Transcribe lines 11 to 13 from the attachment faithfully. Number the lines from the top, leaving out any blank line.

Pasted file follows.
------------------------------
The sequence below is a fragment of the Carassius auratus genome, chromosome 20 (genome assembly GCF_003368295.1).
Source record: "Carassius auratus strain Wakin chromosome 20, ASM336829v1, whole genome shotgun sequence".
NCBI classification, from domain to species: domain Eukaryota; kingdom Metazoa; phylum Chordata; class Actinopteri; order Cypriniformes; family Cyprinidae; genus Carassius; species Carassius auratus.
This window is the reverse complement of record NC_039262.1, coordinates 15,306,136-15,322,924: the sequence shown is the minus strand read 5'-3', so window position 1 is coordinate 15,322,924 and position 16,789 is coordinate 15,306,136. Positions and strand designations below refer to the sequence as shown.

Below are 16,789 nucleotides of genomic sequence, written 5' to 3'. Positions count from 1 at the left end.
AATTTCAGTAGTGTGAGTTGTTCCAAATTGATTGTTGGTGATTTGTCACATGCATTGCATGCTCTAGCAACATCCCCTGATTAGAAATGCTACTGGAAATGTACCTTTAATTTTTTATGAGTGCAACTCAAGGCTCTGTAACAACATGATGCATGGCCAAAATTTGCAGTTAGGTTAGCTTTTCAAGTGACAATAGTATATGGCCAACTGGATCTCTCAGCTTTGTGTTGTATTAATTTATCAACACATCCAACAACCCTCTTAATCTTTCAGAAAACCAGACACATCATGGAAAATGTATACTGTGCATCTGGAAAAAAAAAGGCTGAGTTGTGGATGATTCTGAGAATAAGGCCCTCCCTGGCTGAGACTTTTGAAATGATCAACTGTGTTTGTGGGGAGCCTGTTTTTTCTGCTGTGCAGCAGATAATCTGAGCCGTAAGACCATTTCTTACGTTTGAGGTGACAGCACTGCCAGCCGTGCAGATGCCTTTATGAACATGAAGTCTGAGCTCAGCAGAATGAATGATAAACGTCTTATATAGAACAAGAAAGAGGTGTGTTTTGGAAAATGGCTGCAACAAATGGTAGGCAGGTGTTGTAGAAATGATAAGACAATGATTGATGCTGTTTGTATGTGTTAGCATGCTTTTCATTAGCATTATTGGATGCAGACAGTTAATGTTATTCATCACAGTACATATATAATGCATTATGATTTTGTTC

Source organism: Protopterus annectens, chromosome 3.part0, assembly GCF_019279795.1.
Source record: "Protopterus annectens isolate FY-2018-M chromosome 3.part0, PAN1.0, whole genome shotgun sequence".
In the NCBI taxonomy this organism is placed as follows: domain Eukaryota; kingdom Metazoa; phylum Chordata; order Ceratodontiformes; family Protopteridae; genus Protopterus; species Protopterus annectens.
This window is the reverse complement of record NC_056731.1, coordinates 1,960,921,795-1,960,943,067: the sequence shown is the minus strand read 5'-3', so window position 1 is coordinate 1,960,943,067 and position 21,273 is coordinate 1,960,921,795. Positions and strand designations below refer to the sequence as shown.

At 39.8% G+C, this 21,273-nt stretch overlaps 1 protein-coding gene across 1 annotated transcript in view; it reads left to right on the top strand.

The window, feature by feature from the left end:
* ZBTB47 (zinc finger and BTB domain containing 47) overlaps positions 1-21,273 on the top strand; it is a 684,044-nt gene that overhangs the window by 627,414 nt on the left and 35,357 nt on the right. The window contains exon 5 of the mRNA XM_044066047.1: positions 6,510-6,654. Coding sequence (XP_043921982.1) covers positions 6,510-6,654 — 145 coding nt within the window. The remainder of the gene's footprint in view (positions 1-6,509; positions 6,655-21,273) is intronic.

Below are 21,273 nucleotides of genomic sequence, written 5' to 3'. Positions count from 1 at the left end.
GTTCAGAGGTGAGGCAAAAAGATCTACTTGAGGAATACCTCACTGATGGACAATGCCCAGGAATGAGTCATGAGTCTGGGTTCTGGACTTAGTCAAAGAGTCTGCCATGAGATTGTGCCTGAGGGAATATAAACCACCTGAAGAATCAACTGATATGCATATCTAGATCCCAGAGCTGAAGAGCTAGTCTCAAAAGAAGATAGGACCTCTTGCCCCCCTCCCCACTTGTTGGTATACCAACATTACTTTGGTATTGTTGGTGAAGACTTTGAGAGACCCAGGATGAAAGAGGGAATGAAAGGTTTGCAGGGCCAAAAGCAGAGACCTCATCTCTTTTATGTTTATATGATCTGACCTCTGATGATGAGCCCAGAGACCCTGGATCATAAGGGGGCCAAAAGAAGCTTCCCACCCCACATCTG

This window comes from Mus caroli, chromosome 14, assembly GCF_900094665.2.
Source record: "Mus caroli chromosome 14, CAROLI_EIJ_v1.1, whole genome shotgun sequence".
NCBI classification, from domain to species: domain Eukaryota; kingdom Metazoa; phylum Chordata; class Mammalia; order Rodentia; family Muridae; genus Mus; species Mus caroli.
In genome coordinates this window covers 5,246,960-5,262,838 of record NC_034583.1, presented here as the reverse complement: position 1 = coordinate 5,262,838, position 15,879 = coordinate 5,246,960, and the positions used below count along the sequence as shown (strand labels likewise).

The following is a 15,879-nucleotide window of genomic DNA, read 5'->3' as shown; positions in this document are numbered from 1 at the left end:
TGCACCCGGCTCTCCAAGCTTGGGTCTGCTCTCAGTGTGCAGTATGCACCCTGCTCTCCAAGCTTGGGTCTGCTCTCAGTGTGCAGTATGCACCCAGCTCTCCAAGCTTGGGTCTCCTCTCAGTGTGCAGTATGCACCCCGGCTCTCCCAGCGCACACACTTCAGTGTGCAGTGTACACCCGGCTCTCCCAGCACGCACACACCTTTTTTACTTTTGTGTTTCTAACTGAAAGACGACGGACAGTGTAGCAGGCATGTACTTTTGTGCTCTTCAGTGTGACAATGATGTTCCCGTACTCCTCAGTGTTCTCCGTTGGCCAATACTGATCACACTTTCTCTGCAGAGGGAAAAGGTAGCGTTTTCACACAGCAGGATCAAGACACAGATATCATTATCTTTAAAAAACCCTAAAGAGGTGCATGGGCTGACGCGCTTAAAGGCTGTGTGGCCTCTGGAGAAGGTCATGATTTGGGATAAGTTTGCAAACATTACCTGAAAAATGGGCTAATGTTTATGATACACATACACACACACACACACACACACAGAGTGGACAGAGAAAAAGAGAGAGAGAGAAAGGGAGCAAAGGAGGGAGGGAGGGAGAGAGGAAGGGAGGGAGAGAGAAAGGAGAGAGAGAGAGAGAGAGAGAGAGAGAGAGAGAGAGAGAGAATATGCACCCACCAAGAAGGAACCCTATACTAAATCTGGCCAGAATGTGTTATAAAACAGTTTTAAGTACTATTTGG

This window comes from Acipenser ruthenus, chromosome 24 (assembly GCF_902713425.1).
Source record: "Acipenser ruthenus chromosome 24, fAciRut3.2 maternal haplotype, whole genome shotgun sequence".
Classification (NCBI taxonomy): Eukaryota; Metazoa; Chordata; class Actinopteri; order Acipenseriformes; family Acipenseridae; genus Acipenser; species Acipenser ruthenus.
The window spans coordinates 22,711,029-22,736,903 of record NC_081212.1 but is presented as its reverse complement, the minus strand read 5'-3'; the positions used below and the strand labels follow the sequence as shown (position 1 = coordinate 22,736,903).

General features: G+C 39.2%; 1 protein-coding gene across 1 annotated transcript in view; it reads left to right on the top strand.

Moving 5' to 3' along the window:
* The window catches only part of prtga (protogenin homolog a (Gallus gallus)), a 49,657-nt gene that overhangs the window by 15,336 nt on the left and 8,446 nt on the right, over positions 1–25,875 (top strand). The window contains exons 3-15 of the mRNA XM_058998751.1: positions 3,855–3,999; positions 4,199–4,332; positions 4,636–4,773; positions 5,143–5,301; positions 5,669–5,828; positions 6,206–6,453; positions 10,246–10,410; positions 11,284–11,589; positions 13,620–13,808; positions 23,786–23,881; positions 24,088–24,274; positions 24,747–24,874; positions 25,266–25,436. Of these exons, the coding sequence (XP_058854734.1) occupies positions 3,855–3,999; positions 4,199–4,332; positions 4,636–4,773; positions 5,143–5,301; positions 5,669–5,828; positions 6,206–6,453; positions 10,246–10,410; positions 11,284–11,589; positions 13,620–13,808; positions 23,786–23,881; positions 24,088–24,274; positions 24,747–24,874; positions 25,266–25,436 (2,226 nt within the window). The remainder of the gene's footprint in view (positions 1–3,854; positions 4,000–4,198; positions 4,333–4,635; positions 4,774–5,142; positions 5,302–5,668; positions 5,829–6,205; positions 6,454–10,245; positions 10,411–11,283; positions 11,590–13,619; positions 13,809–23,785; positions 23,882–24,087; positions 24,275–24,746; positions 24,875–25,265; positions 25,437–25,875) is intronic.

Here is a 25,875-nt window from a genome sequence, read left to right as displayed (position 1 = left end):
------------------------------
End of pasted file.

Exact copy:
At 39.8% G+C, this 21,273-nt stretch overlaps 1 protein-coding gene across 1 annotated transcript in view; it reads left to right on the top strand.

The window, feature by feature from the left end:
* ZBTB47 (zinc finger and BTB domain containing 47) overlaps positions 1-21,273 on the top strand; it is a 684,044-nt gene that overhangs the window by 627,414 nt on the left and 35,357 nt on the right. The window contains exon 5 of the mRNA XM_044066047.1: positions 6,510-6,654. Coding sequence (XP_043921982.1) covers positions 6,510-6,654 — 145 coding nt within the window. The remainder of the gene's footprint in view (positions 1-6,509; positions 6,655-21,273) is intronic.